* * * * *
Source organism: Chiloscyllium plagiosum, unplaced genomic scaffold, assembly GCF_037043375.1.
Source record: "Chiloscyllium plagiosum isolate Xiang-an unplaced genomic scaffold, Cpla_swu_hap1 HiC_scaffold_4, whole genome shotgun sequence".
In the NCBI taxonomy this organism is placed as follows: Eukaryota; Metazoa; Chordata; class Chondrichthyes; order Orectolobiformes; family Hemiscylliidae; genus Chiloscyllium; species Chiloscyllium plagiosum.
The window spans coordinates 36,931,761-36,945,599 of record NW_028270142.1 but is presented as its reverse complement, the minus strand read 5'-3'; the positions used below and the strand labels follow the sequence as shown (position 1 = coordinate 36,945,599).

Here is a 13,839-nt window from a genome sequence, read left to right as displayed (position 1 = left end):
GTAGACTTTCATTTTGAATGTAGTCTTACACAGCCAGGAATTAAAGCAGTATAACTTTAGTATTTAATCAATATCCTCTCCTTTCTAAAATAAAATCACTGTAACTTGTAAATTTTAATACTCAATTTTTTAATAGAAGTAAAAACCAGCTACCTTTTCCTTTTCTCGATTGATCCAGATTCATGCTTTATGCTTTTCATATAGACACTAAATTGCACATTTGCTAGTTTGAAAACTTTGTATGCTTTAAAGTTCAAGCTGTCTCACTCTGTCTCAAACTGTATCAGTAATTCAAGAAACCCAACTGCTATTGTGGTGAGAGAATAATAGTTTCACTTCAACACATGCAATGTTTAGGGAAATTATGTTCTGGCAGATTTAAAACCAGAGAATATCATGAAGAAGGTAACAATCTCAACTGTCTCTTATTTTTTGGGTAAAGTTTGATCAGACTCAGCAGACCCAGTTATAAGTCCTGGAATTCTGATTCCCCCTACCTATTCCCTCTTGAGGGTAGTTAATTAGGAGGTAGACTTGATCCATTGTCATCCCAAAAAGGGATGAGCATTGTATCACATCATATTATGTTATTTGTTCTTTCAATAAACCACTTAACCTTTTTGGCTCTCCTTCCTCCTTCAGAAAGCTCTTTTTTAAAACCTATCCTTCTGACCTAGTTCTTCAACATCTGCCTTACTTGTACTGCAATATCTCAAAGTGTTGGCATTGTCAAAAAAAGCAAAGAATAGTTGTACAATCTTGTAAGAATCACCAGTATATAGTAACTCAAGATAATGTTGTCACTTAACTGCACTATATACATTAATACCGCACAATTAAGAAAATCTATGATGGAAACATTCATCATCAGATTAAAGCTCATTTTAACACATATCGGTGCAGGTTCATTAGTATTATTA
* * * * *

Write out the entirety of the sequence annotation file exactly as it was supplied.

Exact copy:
Source organism: Chiloscyllium plagiosum, unplaced genomic scaffold, assembly GCF_037043375.1.
Source record: "Chiloscyllium plagiosum isolate Xiang-an unplaced genomic scaffold, Cpla_swu_hap1 HiC_scaffold_4, whole genome shotgun sequence".
In the NCBI taxonomy this organism is placed as follows: Eukaryota; Metazoa; Chordata; class Chondrichthyes; order Orectolobiformes; family Hemiscylliidae; genus Chiloscyllium; species Chiloscyllium plagiosum.
The window spans coordinates 36,931,761-36,945,599 of record NW_028270142.1 but is presented as its reverse complement, the minus strand read 5'-3'; the positions used below and the strand labels follow the sequence as shown (position 1 = coordinate 36,945,599).

Here is a 13,839-nt window from a genome sequence, read left to right as displayed (position 1 = left end):
GTAGACTTTCATTTTGAATGTAGTCTTACACAGCCAGGAATTAAAGCAGTATAACTTTAGTATTTAATCAATATCCTCTCCTTTCTAAAATAAAATCACTGTAACTTGTAAATTTTAATACTCAATTTTTTAATAGAAGTAAAAACCAGCTACCTTTTCCTTTTCTCGATTGATCCAGATTCATGCTTTATGCTTTTCATATAGACACTAAATTGCACATTTGCTAGTTTGAAAACTTTGTATGCTTTAAAGTTCAAGCTGTCTCACTCTGTCTCAAACTGTATCAGTAATTCAAGAAACCCAACTGCTATTGTGGTGAGAGAATAATAGTTTCACTTCAACACATGCAATGTTTAGGGAAATTATGTTCTGGCAGATTTAAAACCAGAGAATATCATGAAGAAGGTAACAATCTCAACTGTCTCTTATTTTTTGGGTAAAGTTTGATCAGACTCAGCAGACCCAGTTATAAGTCCTGGAATTCTGATTCCCCCTACCTATTCCCTCTTGAGGGTAGTTAATTAGGAGGTAGACTTGATCCATTGTCATCCCAAAAAGGGATGAGCATTGTATCACATCATATTATGTTATTTGTTCTTTCAATAAACCACTTAACCTTTTTGGCTCTCCTTCCTCCTTCAGAAAGCTCTTTTTTAAAACCTATCCTTCTGACCTAGTTCTTCAACATCTGCCTTACTTGTACTGCAATATCTCAAAGTGTTGGCATTGTCAAAAAAAGCAAAGAATAGTTGTACAATCTTGTAAGAATCACCAGTATATAGTAACTCAAGATAATGTTGTCACTTAACTGCACTATATACATTAATACCGCACAATTAAGAAAATCTATGATGGAAACATTCATCATCAGATTAAAGCTCATTTTAACACATATCGGTGCAGGTTCATTAGTATTATTA